Judi’s excellent post about blogging and the complicated dance of dealing with the community, the readership, and the comments struck a chord with me. I’ve had a love-hate relationship with this medium ever since I started blogging over five years ago.

Like Judi, I started out on AOL. “Coming to Terms…” hit the ether in September of 2003, just a few weeks into AOL’s foray into the Great Blog Experience. Only, back then, we called them “Journals.” Hence, the name, “AOL J-Land.”

I don’t know exactly what I expected when I first decided to post my thoughts in a public place. I wasn’t thinking of communicating with family or friends or people I knew. In fact, I was in a peculiarly family- and friend-less space at that time in my life. I just had so much…stuff…going on inside me that writing in paper journals that no other soul would ever read was more frustrating than cathartic. Presented with a chance to put my angst somewhere that some other person—any other person, stranger or not—might read, I knew I had to go for it.

Not long into the experience, it became obvious that Journal Land was so much more than just a bunch of anonymous essays broadcast into cyberspace. That sneaky little “comment” button stole up and threw a lasso around us. It created a “give and take” situation that I don’t think any of us anticipated. Quickly, and almost against our will, we became a community.

As Judi says, the “Official” Journal-land community was often a turn-off. There were the movers and shakers, the flamboyant graphics fans, the writer wanna-be’s… There were the pillars of the community that monopolized as many aspects of the J-land experience as they could grab, only to burn themselves out, lose interest and disappear in a very short time. Since I never have been much of a “joiner,” that stuff didn’t bother me, at least not to the point that it drove me out of the neighborhood.

And, oh yes…there were cliques, just like there are in any large community. There was an elite group of J-landers who seemed to feel they owned the place, and it was not a group that was open to just anyone. That was a bummer; and in the early days, it bugged me. But, soon enough, I found myself with a small corral of friends, and I got enough peripheral attention from the larger community that I felt, for the first time in a long time, that I really belonged. I was nowhere near the middle of things. In fact, I was, like the Sun, out toward the edge of one of the spiraling arms of the galaxy. Still, I snuggled into my niche and was happy there for a long time.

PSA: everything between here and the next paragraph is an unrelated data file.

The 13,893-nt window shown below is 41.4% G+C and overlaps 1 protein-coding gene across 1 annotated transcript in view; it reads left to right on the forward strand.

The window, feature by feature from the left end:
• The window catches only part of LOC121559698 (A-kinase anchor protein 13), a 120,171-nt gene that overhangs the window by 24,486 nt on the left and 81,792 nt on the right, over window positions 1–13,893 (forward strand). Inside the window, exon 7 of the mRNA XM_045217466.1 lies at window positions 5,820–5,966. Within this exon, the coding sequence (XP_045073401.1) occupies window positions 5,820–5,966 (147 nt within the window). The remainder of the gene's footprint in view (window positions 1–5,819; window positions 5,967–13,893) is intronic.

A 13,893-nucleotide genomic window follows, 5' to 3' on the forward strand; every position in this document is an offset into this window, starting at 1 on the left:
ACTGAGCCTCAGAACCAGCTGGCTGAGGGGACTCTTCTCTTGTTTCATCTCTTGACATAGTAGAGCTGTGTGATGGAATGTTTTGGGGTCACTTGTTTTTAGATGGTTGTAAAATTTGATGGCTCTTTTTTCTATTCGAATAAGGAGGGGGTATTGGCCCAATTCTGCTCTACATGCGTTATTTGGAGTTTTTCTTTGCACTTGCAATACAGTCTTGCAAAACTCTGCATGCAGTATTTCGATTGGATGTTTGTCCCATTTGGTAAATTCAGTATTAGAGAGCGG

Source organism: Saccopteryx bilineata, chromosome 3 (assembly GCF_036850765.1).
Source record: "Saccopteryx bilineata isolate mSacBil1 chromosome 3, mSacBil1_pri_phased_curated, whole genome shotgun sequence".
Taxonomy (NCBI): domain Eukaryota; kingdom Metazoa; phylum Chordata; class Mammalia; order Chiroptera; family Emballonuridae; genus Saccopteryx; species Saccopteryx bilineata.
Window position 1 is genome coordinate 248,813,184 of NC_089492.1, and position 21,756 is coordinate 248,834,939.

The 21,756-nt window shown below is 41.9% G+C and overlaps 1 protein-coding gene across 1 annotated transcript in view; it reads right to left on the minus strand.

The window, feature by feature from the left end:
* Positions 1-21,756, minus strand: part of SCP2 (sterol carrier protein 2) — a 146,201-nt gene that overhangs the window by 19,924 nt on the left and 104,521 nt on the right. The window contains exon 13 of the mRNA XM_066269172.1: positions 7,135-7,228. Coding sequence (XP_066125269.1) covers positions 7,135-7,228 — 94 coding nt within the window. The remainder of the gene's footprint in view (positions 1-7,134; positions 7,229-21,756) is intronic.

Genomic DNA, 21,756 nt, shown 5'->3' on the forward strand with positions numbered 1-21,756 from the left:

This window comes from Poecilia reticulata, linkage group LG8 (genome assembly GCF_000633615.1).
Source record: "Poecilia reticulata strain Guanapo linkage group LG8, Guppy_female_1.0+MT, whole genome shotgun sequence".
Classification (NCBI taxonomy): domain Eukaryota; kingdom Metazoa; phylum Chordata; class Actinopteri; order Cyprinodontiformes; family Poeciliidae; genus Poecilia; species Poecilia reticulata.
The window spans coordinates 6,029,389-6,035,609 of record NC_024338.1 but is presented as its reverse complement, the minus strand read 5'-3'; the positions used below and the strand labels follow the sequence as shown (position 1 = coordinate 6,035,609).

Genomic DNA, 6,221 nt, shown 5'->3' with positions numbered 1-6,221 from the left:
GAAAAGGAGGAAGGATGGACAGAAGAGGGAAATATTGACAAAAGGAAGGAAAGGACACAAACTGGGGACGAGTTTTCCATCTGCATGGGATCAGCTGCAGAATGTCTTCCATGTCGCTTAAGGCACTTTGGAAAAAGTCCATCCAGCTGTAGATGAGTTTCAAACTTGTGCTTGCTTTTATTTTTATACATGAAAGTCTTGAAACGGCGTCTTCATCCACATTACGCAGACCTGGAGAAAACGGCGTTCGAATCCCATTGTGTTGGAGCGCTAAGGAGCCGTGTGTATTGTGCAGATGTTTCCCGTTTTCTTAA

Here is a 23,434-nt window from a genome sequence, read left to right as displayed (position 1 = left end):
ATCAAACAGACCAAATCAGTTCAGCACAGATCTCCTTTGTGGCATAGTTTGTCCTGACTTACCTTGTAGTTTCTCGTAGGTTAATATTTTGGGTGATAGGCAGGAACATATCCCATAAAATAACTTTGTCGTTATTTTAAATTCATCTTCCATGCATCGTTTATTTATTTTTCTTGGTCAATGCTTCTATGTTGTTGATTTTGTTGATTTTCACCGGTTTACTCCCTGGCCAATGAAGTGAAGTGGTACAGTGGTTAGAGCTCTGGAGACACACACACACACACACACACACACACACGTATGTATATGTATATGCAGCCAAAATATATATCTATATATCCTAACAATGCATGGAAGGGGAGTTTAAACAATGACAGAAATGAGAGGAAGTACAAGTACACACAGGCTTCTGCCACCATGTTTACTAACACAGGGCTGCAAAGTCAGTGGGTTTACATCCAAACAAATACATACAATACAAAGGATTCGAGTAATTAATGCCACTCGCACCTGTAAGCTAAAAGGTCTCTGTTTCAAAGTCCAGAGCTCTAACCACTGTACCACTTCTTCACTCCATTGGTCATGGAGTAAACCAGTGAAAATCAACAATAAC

So blogging, for me, started out as therapy and ended up a citizenship in a community that stretched across the country. But it also had another side benefit. I rediscovered my muse. I realized that, though I’d been writing for nearly forty years, it had been nearly half that long since I had written anything even remotely worthy of being read by another human being. I had been my sole audience since I left high school and Creative Writing class. Understanding that I now had readers made me step up to the plate and write. Not just the whiney, angst-ridden crap I had been scribbling for years. But actual essays that had meaning, made sense, and communicated something of myself and my beliefs to other people. It was heady stuff.

And with that realization came the addiction to hit counts and comments that is the ball and chain that comes packaged with every blog. Let’s face it, if we didn’t want people to read, we would not be taking advantage of this amazing, free public forum. But when you find yourself logging on to your blog several times a day just to see if someone has read or left a comment, it feels unhealthy, self-absorbed, even sad in a desperate sort of way. I struggled with those feelings for years. In fact, I still struggle with them.

The landscape of the Land of Blog has continuously changed and evolved during the five years I have dwelled therein. AOL J-land, for all that it was a safe and comfortable place, tended to reward one’s less cerebral efforts. Memes, quizzes and personal drama got tons of hits and loads of comments. While a topical political essay would generally go over like a fart in church. Which of us who has been blogging for awhile has not lamented that our best work—the stuff of which we are fit-to-burst proud when we hit the “post” button—gets the least notice? Frustrating as hell for those of us who fancy ourselves something more than 21st century pen-pals. I went so far as to start “spin-off” blogs—meant as places for me to post my best work without the anguish over hit counts and comments. And I have to admit, even this plan has met with limited success.

This past October, AOL decided to shut the doors on Journal Land forever. Who knows why? I kind of thought that it was because the J-land crowd was not going to spend gobs of money on electronic toys, games, and other faddish crap that makes the 18-to-35 age group the most battled-over demographic on the internet. Evidently, we were even immune to the old-fart ads they chose to inflict upon our blogs back in 2005. We weren’t a profit center. So we got the axe. Our community was just that disposable.